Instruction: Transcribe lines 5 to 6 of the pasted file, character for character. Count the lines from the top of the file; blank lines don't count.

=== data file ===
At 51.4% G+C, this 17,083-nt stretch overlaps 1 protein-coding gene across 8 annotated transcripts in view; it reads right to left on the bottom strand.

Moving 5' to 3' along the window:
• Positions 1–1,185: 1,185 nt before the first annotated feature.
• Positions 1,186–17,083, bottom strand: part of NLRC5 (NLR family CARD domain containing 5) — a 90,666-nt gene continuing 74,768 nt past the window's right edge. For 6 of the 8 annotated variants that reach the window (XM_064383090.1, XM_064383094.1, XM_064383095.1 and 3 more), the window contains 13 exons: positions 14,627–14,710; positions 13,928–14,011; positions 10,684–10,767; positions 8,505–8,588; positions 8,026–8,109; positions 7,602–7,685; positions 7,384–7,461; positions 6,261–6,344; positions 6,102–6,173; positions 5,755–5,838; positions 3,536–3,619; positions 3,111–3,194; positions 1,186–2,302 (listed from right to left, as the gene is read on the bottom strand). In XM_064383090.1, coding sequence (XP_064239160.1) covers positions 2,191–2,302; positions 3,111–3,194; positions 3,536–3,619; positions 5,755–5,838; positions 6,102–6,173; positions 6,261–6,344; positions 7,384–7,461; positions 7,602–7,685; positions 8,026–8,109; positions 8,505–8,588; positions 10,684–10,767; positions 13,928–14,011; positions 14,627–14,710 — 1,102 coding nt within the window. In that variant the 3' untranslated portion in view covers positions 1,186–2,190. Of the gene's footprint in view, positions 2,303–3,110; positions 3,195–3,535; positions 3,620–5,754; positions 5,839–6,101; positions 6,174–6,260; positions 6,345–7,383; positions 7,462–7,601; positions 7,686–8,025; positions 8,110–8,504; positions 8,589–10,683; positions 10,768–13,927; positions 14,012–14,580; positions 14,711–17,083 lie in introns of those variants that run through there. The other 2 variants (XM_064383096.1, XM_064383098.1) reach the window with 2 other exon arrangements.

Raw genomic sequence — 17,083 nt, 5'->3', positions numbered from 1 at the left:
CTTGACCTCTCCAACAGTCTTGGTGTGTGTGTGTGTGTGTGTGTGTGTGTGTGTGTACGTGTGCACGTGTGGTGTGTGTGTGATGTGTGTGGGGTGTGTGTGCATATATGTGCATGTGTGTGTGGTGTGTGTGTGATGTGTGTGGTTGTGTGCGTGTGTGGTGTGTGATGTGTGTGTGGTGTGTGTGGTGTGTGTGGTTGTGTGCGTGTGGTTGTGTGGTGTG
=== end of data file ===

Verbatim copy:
Raw genomic sequence — 17,083 nt, 5'->3', positions numbered from 1 at the left:
CTTGACCTCTCCAACAGTCTTGGTGTGTGTGTGTGTGTGTGTGTGTGTGTGTGTGTACGTGTGCACGTGTGGTGTGTGTGTGATGTGTGTGGGGTGTGTGTGCATATATGTGCATGTGTGTGTGGTGTGTGTGTGATGTGTGTGGTTGTGTGCGTGTGTGGTGTGTGATGTGTGTGTGGTGTGTGTGGTGTGTGTGGTTGTGTGCGTGTGGTTGTGTGGTGTG